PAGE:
Published on Wednesday, April 5, 2023 | Updated on Wednesday, April 5, 2023

Document number 23/04

Global | Social Welfare and the Social Cost of Carbon

The average social welfare in OECD countries would have decreased by 1.9% during the past decade if the damages caused by CO2 emissions had been internalized. Nevertheless, a net intertemporal gain could have been achieved by preventing the most severe future outcomes of global warming, which entail a substantial cost.

Key points

  • Key points:
  • GDP per capita is an incomplete indicator of a society's economic welfare, as it fails to account for inequality, access to leisure time, and life expectancy. In addition, the production of CO2 emissions, which is often necessary to support high levels of consumption, can result in significant economic damages. Thus, it is reasonable to consider the social cost of carbon and factor it into the measurement of welfare.
  • This research expands on the monetary welfare index proposed by Jones and Klenow (2016) by incorporating per capita consumption after factoring in the damage caused by CO2 emissions. The social cost of carbon is calibrated based on the proposal by Golosov et al. (2014), which suggests an optimal price proportional to GDP.
  • Internalizing the social cost of carbon reduced welfare by approximately 2% on average in the last decade, but with significant differences between countries. As most of the countries have greater levels of CO2 emissions consumed than produced, optimally taxing consumed emissions would have entailed an additional 0.6% welfare decrease.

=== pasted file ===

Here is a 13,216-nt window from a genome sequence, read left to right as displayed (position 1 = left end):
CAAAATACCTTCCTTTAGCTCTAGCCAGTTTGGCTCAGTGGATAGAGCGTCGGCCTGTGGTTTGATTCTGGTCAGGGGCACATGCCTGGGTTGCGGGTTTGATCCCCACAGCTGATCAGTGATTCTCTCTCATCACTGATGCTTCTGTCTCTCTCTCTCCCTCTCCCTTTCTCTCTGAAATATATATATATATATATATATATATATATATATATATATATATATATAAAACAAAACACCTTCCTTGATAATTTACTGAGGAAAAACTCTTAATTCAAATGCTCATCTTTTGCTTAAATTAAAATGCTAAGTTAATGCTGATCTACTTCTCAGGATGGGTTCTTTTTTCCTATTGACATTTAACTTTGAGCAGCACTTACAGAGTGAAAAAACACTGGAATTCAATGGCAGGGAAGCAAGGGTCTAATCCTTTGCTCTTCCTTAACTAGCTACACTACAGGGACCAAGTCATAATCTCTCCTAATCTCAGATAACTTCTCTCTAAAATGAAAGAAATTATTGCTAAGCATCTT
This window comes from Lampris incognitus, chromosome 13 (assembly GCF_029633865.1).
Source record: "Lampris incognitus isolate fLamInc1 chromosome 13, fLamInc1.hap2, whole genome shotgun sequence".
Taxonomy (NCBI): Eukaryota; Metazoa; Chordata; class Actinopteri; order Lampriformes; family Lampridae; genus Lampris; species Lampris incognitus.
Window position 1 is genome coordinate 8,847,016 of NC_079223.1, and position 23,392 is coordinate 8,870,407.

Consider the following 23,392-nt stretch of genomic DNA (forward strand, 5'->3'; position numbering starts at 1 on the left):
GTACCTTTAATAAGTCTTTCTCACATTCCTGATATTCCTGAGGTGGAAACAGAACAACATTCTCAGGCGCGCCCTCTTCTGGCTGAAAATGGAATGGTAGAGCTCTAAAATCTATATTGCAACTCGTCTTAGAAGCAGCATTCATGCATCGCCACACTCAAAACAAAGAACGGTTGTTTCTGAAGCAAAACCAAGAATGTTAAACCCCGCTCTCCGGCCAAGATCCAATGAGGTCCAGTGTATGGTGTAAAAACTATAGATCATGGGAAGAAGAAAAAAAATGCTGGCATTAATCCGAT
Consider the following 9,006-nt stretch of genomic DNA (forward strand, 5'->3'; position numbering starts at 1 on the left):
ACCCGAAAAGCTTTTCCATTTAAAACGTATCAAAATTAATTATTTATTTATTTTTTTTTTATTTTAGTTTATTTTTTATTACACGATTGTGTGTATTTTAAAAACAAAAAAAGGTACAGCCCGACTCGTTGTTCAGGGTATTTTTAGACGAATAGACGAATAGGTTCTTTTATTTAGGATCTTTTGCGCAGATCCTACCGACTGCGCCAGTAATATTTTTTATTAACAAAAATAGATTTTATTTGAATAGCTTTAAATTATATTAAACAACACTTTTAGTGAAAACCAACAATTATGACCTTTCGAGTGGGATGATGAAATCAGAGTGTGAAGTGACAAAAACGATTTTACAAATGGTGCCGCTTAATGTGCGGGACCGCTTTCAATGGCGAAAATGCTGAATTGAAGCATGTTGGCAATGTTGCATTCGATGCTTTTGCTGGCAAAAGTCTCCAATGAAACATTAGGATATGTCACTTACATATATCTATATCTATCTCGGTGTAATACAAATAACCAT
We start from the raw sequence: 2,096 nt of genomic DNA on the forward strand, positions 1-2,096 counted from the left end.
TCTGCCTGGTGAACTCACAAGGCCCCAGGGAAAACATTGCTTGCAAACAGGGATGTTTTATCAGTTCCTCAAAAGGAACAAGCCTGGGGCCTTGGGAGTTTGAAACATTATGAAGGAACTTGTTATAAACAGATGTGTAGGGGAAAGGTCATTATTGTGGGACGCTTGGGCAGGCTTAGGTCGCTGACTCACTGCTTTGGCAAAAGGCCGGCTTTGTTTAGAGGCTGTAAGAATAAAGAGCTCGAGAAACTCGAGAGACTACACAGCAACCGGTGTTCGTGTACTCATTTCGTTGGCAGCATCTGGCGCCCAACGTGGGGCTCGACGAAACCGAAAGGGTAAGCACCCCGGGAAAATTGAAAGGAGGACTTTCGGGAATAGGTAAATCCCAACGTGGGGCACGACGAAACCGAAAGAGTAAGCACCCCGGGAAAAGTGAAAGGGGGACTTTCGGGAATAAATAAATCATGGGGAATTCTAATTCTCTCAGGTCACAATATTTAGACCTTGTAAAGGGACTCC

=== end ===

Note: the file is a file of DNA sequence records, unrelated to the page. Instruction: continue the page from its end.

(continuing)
• The relationship between welfare and the discount rate used to calculate the social cost of carbon is not linear. Additionally, a social cost of carbon that assigns a higher probability to a catastrophic scenario significantly reduces welfare.
  • When considering the extended measure of social welfare, the per capita GDP gap between Spain and the US is halved. Spain fares well in terms of life expectancy and leisure time compared to other countries in the sample. However, it faces challenges with lower levels of consumption and a more unequal distribution. Incorporating CO2 emissions into the calculation reduces welfare in Spain by 1.5 percentage points, a correction lower than the average.

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